Calm your Mind and Brain with a Mantra


“Chanting a mantra at the beginning of your meditation helps you clear the mind and takes you deep within the self. Chanting a mantra at the end of meditation helps you seal the meditation. It helps you bring the awareness of the meditation down into your daily life.” – Rama


Mantras are a very common component of many contemplative practices. Transcendental Meditation for example emphasizes mantras. Mantra is a Sanskrit word for “sound tool.” It is literally a tool employing sounds used in contemplative practice. It is a sound, e.g. “om”, or a phrase, e.g. “Love is the only miracle there is” that is repeated over and over and over during a contemplative practice.


Mantras are claimed to be helpful in contemplative practice and to help improve physical and mental well-being. But, there is very little empirical research on mantras or their effectiveness. One problem in studying mantras is that they are embedded in a contemplative practice. It is difficult then to separate the effects of the mantra from that of the overall practice. So, it is important to study mantras while extracting them from the practices.


In today’s Research News article “Repetitive speech elicits widespread deactivation in the human cortex: the “Mantra” effect? Brain and Behavior”

Berkovich-Ohana and colleagues do just this.

They study the effects of repetitive speech, devoid of its spiritual or meditative context, on the activity of the brain. They simply had participants repeat the word “one” over and over again for 8-minutes while resting in an f-MRI scanner. They found that during repetitive speech there was an overall reduction in brain activity. In studies of meditation it has been reported that there is a reduction of activity in some areas and an increase in others. So, it is remarkable to observe a reduction without an increase elsewhere.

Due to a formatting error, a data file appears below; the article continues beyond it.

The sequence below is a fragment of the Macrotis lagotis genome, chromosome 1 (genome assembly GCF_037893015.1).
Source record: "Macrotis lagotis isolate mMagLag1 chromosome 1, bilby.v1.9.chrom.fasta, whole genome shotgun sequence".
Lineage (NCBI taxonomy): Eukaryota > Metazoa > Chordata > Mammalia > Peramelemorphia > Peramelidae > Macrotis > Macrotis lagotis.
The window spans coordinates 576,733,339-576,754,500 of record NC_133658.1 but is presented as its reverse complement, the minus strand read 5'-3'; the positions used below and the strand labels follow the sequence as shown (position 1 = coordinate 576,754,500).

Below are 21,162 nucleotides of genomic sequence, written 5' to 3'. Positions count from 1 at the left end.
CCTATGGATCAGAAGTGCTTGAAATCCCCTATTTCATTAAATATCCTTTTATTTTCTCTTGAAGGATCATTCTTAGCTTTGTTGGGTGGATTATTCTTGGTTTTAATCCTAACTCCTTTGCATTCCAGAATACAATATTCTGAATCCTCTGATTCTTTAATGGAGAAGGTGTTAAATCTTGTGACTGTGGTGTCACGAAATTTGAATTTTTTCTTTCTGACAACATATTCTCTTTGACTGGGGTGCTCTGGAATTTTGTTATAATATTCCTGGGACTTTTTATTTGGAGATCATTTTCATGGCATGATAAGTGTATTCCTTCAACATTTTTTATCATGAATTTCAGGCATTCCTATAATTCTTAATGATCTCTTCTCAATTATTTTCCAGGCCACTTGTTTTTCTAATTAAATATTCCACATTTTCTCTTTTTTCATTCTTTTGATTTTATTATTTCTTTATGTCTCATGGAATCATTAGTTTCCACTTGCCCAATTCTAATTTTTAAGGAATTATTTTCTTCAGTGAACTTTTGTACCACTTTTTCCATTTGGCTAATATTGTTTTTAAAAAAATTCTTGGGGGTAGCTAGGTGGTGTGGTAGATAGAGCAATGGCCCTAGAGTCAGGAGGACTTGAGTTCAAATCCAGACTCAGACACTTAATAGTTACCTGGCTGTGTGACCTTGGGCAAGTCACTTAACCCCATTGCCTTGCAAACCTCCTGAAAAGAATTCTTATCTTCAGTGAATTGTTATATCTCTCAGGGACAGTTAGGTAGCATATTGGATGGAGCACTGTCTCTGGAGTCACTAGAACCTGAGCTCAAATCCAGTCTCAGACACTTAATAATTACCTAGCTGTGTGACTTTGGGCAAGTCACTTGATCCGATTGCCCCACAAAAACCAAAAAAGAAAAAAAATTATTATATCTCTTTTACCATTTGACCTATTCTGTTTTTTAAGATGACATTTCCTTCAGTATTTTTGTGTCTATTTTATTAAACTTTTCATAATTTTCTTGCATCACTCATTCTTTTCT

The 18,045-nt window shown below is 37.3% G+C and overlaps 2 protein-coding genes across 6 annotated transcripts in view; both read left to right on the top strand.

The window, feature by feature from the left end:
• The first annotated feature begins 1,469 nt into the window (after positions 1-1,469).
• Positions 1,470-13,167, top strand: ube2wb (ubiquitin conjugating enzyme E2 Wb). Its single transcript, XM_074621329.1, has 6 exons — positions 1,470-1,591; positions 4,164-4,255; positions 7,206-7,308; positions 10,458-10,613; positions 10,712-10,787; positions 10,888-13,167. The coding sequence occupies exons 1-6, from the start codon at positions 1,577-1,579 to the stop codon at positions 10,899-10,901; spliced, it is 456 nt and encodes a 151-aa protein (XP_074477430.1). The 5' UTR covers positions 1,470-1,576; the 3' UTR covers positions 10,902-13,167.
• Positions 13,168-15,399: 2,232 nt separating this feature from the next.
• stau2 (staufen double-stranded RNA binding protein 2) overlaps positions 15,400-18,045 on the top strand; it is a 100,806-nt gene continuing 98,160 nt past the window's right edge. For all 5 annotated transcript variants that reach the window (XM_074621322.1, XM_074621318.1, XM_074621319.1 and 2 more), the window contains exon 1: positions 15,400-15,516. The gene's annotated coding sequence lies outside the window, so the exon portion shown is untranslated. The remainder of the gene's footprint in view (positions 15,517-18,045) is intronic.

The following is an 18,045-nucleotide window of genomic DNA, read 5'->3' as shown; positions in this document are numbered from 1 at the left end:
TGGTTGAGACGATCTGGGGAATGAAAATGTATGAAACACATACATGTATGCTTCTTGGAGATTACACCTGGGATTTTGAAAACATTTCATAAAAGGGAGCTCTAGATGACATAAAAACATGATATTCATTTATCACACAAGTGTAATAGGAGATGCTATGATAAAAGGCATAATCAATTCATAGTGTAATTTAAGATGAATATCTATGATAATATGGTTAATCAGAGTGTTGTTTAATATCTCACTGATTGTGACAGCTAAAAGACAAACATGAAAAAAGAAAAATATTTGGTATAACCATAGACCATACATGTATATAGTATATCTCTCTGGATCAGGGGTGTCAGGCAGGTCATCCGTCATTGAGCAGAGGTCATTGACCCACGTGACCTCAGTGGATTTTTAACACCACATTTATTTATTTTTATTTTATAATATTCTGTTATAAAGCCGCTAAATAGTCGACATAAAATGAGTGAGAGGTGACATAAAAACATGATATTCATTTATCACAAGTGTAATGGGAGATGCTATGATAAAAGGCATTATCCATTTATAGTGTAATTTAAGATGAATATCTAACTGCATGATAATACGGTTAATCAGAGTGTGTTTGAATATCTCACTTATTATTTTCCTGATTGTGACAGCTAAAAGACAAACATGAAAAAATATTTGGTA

They found that the reduction in brain activity was particularly focused on a set of structures that has been labelled as the default mode network (DMN). The DMN has been found frequently in the past to be the areas that are active during mind wandering and internalized self-referential activity. In support of this, they obtained reports of the participants experience during repetitive speech and found that there was a marked reduction in thoughts and sensations experienced. Hence it appears that the repetitive speech reduced brain activity in association with reduced mental activity.


These results clarify why mantras are so often used in contemplative practices. They quiet the mind and they quiet the brain. This is exactly the initial goal of contemplative practice. So, mantras can be of great help in establishing the exact mental and physical state desired in contemplative practices.


So, incorporate mantras in your contemplative practice and calm your mind and brain.


“You are a cosmic flower. Om chanting is the process of opening the psychic petals of that flower.”  ― Amit Ray


CMCS – Center for Mindfulness and Contemplative Studies

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